Preview | Eva Hesse - About the Film

Photo credit: Herman Landshoff

Premieres Friday, August 31 at 9 p.m. on PBS (check local listings)

Available to stream September 1 on and on PBS apps 

With the four-part Artists Flight series, American Masters explores the lives of iconic visual artists Eva Hesse, Elizabeth Murray, Andrew Wyeth and Jean-Michel Basquiat.

As the wild ride of the 1960s came to a close, Eva Hesse, a 34 year-old German-born American artist was cresting the wave of a swiftly rising career. One of the few women recognized as central to the New York art scene, she had over 20 group shows scheduled for 1970 in addition to being chosen for a cover article in ArtForum Magazine. Her inventive sculptures were finally receiving both the critical and commercial attention they deserved. When she died in May 1970 from a brain tumor, the life of one of that decades’ most passionate and brilliant artists was tragically cut short. American Masters deepens the understanding of this extraordinary artist, not only in terms of her innovative work with fiberglass and latex, but also the life that provided the fertile soil for her achievements. Through dozens of new interviews, Hesse’s artwork and a wealth of newly discovered archival imagery, the documentary traces Hesse’s path and delves deep into the creative communities of 1960s New York and Germany. Written and directed by Marcie Begleiter.

American Masters: Eva Hesse is a bdks production co-produced with Televisor Troika in co-production with Avro, SVT and WDR in cooperation with ARTE, with the support of Film- und Medienstiftung NRW. Marcie Begleiter is writer, director and producer. Karen S. Shapiro and Michael P. Aust are producers. Louise Rosen is consulting producer. Lawrence Benenson is executive producer. Funding is provided in part by Audrey and Sydney Irmas Charitable Foundation, National Endowment for the Arts, Phillip & Muriel Berman Foundation, Agnes Gund through the A G Foundation, Larry Marx, Mickey and Jeanne Klein, Elizabeth A. Sackler Museum Educational Trust, Stolaroff Family Foundation, Kate Ganz, and California Community Foundation.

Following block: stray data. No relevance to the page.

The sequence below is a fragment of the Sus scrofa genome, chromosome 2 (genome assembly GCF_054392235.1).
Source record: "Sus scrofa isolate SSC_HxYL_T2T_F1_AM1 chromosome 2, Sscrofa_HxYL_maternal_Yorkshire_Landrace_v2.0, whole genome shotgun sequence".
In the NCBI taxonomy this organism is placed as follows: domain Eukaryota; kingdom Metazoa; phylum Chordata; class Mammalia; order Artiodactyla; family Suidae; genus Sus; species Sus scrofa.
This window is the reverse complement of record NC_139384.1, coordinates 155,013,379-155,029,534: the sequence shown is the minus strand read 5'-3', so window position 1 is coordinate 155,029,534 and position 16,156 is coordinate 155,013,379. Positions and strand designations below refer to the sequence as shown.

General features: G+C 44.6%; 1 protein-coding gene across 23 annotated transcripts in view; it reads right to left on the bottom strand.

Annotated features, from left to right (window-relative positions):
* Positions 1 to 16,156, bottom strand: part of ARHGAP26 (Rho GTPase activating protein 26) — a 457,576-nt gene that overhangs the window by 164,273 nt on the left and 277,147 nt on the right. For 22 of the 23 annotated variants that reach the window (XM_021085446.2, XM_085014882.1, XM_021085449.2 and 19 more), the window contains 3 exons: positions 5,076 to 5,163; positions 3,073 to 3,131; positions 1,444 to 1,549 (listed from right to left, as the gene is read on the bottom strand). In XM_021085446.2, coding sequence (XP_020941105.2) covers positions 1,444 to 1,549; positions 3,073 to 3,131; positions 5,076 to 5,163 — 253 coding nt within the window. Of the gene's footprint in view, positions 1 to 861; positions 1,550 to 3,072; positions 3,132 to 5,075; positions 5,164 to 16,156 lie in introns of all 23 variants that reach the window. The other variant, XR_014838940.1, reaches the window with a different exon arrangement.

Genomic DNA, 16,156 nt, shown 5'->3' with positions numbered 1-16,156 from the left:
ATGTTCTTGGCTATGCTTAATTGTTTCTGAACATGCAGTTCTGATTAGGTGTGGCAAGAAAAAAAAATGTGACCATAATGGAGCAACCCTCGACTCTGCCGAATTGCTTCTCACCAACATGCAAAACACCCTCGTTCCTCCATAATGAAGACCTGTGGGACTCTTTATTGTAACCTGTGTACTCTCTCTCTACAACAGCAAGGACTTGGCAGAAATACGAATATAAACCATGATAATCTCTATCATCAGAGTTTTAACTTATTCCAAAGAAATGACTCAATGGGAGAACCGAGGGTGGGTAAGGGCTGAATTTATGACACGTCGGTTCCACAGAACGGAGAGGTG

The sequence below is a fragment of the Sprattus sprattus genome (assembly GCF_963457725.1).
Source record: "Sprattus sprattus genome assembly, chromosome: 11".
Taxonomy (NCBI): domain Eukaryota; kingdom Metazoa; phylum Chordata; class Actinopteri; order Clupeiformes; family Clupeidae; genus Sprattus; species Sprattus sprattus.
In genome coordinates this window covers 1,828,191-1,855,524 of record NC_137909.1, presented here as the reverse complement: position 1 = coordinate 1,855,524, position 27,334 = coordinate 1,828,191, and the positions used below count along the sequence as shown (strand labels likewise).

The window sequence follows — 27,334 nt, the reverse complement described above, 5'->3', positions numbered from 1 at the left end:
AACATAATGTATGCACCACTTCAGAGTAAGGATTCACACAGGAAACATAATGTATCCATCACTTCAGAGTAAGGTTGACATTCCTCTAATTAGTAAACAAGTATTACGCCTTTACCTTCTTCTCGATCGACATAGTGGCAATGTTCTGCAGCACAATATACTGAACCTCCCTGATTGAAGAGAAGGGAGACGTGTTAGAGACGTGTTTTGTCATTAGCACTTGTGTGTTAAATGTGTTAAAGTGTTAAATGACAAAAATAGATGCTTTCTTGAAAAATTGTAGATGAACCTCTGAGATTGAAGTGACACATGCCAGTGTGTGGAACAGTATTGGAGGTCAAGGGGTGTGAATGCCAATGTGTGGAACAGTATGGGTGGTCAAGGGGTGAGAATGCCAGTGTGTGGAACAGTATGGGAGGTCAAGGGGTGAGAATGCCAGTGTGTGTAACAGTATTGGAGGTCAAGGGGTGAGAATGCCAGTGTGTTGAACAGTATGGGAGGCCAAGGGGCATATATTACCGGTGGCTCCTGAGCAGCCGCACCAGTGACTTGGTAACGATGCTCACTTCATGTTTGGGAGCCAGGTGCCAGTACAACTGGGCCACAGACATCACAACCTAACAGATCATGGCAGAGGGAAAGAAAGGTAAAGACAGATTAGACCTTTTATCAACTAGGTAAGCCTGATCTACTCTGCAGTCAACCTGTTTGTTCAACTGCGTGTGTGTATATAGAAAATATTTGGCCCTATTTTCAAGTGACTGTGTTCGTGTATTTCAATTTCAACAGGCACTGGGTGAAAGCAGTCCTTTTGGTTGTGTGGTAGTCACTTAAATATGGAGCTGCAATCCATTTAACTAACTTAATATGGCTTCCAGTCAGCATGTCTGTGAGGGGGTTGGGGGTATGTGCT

Major support for American Masters is provided by AARP. Additional support provided by the Corporation for Public Broadcasting, Rosalind P. Walter, The Philip and Janice Levin Foundation, Ellen and James S. Marcus, Vital Projects Fund, Cheryl and Philip Milstein Family, the Blanche and Irving Laurie Foundation, Lillian Goldman Programming Endowment, Judith and Burton Resnick, The André and Elizabeth Kertész Foundation and public television viewers.

“Accretion” (1968) by Eva Hesse. Installation at the Hamburger Kunsthalle 2013. Credit: MD Begleiter

“Repetition Nineteen III” (1968) by Eva Hesse. Credit: MD Begleiter.

See more art work by Eva Hesse.


Transcript Print

Eva's work spoke to a new generation of younger artists. She was the outstanding woman making sculpture in mid-late The work that was going on in New York at this time was very clean. Eva's work was different.

She was very personal was a lot of eroticism in her work. It was so full soul.

Eva Hesse was one of the the greatest artists of the 20th century.

'I was born in Germany in 1936.'

Her grandparents had all been killed by the Nazis.

'We went to America. It was the end of summer 1939. It was the last chance.'

Everything that happened to her, good or bad, empowered her.

That's the magnificence of art.

Her idea was to make an art that was on the borderline of uncontrollability.

I don't think all of us realized how good that work was I can see Eva just sitting there with her materials almost like they were another creature but not another creature maybe It was distinctive it was fragile... It was all those things that sculpture was not supposed to be.

One of the great things she teaches us is play.

One of the most exciting takes on painting that I've seen.

She was very smart.

Absolutely original.